Ghent-Wevelgem 2016 preview

Our essential guide to the Belgian Classic, which will see another rider add their name to prestigious list of winners

Cycling fans have extra reason to celebrate Easter Sunday (March 27) this year, as that day will host key WorldTour-ranked Classic Ghent-Wevelgem.

Set to go ahead despite the recent terrorist attack in Brussels, the race will be the last of three popular Belgian cobbled classics in the space of five days, following Wednesday’s Dwars Door Vlaanderen and Friday’s E3 Harelbeke.

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Last year’s edition was an extraordinary spectacle, as gale force winds and rainy conditions blew the race apart. Echelons formed very early in the race and set-up a rollercoaster battle between a select group of riders, while others were literally blown off their bikes from the wind, and only 39 of the 200 participating riders made it to the finish.

There’s unlikely to be a repeat of those scenes this year, as the weather is forecast to be nowhere near as extreme. Consequently, we should expect a race more in line with how Ghent-Wevelgem usually pans out – a finely tuned balance between those hoping to win from a bunch sprint, and those hoping for an attack to stick.

The balance looks to have swung a little towards the attackers, as this edition will see the riders take on the steeper side of the Kemmelberg for the first time in 22 years. Situated 34km from the finish, and described as one of the most difficult bergs in Belgium even when climbed from its easier side, the Kemmelberg is the climb most synonymous with Ghent-Wevelgem, and the best platform for an attacker to make their move with an excruciating maximum gradient of 23% (up from 17% on the previously-used side).

>>> Iconic Places: The Kemmelberg in Ghent-Wevelgem

This increased difficulty will help any attacking puncheurs and roleurs, but what makes this race suited to sprinters is the 34km of flat terrain that follows its peak. Sprinters’ teams have brought the race back together for a bunch sprint on this final stretch in five of the previous ten editions, and therefore riders with a quick finish will go into the race as favourites.

29 March 2015 77th Gent - Wevelgem 1st : PAOLINI Luca (ITA) Katusha Photo : Yuzuru SUNADA

Luca Paolini took the win at last year’s Ghent-Wevelgem, but has since tested positive for cocaine Photo : Yuzuru SUNADA

Alexander Kristoff (Katusha) looks ideally suited, as a bunch sprint specialist who consistently gets over the climbs. He’ll be eager to land a big win having missed out in Milan-San Remo last week despite making it to the Via Roma the lead group.

Similarly Peter Sagan (Tinkoff) is likely to be one the quickest sprinters to survive the race’s ten climbs and compete in a potential bunch finish – although he won the 2013 edition with a solo attack.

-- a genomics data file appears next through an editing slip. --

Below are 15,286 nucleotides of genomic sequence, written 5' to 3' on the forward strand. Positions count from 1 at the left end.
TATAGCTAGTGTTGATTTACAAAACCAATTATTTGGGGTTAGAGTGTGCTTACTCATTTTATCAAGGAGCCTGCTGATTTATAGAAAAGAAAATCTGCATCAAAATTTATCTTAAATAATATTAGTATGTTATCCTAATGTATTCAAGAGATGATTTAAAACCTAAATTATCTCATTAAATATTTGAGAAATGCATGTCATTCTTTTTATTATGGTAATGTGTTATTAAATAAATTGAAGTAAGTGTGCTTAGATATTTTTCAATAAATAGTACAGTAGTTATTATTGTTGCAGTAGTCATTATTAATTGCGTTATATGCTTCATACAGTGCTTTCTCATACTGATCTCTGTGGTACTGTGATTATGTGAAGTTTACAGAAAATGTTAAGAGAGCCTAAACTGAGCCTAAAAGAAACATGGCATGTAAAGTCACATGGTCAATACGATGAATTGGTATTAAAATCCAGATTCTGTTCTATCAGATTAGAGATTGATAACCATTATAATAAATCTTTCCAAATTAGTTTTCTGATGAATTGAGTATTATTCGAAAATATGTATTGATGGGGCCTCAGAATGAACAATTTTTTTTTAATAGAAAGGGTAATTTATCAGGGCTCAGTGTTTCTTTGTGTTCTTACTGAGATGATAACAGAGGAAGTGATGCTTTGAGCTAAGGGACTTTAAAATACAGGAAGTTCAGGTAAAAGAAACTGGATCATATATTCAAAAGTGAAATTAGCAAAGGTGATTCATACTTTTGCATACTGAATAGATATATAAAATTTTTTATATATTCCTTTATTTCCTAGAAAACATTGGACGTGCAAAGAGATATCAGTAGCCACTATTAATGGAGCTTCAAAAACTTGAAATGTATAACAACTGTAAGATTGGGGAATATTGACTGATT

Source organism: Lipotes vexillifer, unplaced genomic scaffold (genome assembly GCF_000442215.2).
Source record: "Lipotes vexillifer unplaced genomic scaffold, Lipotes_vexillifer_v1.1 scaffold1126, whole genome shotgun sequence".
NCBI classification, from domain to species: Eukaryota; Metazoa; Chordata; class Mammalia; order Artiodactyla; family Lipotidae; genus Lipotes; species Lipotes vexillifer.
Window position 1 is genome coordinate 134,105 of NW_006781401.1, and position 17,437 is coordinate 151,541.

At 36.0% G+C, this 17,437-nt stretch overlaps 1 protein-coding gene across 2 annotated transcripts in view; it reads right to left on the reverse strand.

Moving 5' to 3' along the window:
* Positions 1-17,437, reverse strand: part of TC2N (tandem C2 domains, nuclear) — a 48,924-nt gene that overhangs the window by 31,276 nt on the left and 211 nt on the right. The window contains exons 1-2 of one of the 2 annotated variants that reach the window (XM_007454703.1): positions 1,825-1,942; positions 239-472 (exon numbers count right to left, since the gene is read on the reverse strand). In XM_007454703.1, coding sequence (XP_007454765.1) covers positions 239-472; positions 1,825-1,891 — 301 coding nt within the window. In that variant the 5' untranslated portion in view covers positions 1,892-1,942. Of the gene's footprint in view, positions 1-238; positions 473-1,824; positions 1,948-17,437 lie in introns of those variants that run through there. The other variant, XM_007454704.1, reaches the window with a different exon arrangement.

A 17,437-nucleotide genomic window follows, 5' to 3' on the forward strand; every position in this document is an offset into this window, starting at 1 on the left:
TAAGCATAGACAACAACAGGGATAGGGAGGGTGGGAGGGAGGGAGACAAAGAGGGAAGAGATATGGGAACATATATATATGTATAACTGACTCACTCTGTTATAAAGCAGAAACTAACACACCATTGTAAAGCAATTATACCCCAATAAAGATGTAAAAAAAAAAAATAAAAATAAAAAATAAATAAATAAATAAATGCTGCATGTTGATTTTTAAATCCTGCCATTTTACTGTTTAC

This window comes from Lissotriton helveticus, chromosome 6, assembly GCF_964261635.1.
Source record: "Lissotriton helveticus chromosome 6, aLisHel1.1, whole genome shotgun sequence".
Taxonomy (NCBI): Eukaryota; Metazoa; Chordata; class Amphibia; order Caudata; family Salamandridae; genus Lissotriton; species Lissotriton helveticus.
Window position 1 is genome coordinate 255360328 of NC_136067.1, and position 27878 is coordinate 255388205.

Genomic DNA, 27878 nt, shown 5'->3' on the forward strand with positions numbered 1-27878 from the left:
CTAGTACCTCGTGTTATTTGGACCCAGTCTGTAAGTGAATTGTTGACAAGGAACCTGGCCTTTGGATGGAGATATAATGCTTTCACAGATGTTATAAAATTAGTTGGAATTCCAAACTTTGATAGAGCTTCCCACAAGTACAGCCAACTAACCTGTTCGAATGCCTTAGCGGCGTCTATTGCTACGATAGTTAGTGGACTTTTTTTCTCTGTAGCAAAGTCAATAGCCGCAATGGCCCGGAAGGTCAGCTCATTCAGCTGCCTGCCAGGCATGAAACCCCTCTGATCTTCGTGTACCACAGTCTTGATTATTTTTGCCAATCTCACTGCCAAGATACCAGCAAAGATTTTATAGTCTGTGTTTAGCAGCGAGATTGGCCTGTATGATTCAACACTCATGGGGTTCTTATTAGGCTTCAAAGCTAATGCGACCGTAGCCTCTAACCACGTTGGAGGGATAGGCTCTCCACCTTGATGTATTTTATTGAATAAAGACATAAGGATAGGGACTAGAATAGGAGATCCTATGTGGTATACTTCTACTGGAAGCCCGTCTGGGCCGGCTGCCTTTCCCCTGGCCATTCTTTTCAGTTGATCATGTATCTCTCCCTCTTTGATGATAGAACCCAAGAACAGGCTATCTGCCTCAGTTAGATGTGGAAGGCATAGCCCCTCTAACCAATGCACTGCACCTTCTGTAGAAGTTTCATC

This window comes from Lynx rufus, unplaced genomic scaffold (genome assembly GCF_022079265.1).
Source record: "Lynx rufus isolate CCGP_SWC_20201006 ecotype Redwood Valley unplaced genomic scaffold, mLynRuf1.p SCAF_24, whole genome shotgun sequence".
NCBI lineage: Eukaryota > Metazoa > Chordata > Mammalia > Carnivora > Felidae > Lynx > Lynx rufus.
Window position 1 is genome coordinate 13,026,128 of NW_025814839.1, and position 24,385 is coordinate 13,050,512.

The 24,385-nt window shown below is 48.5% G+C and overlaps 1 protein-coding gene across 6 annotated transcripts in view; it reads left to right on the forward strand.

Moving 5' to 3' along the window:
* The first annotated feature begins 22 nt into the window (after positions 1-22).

Sprinters Mark Cavendish (Dimension Data) and André Greipel (Lotto-Soudal) are both generally quicker in a sprint, and therefore stand a chance, but have in the past missed out on the chance to sprint for victory due to the severity of the cobbles and climbs. Instead, sprinters like Milan-San Remo victor Arnaud Démare (FDJ), Dwars Door Vlaanderen winner Jens Debusschere (Lotto-Soudal) and runner-up Bryan Coquard (Direct Energie).

Watch: Tour of Flanders 2016 preview

One sprinter who can’t be discounted is 21-year old Fernando Gaviria (Etixx-QuickStep). The Colombian has been winning sprints at a canter this season, and defied expectations by remaining at the front of the race by the end of his first ever Milan-San Remo, only to crash in the finale. He mistimed his sprint in a similar position at Dwars Door Vlaanderen on Wednesday, but is he can get his finish right this time he’ll be difficult to stop.

Etixx-QuickStep contain plenty of other riders who would prefer to animate the race, including Niki Terpstra, Zdenek Stybar and three-time winner Tom Boonen. Along with the likes of Fabian Cancellara (Trek-Segafredo) Sep Vanmarcke (LottoNL-Jumbo) and the on-form Greg Van Avermaet (BMC), they’ll be eager to make attacks.

Sky also bring a strong team, with Ian Stannard and Luke Rowe likely to attack, and Elia Viviani included in case the race does boil down to a bunch sprint. However the race plays out, we should see a Sky rider at least in contention for the win.

Ghent breakaway

Gent-Wevelgem 2016: Teams

Ag2r La Mondiale (France)
Astana (Kazakhstan)
Bardiani-CSF (Italy)
Cannondale (USA)
CCC Sprandi-Polkowice (Poland)
Cofidis (France)
Dimension Data (RSA)
Direct Energie (France)
Etixx-QuickStep (Belgium)
FDJ (France)
Giant-Alpecin (Germany)
IAM Cycling (Switzerland)
Katusha (Russia)
Lampre-Merida (Italy)
Lotto-Soudal (Belgium)
LottoNL-Jumbo (Netherlands)
Movistar (Spain)
Orica-GreenEdge (Australia)
Roompot Oranje Peloton (Netherlands)
Team Sky (Great Britain)
Tinkoff (Russia)
Topsport Vlaanderen-Baloise (Belgium)
Trek-Segafredo (USA)
Wanty-Groupe Gobert (Belgium)

Gent-Wevelgem: Recent winners

2015: Luca Paolini (Katusha)
2014: John Degenkolb
2013: Peter Sagan
2012: Tom Boonen
2011: Tom Boonen
2010: Bernhard Eisel
2009: Edvald Boasson-Hagen
2008: Oscar Freire
2007: Marcus Burghardt
2006: Thor Hushovd

Gent-Wevelgem: Last year’s top 10 (2015)

1. Luca Paolini (Ita) Katusha in 6-20-55
2. Niki Terpstra (Ned) Etixx-QuickStep at 0-11
3. Geraint Thomas (GBr) Sky at same time
4. Stijn Vandenbergh (Bel) Etixx-QuickStep at 0-18
5. Jens Debusschere (Bel) Lotto-Soudal at 0-26
6. Sep Vanmarcke (Bel) LottoNL-Jumbo at 0-40
7. Jurgen Roelandts (Bel) Lotto-Soudal at 1-51
8. Daniel Oss (Ita) BMC Racing at 4-15
9. Alexander Kristoff (Nor) Katusha at 6-54
10. Peter Sagan (Svk) Tinkoff-Saxo at same time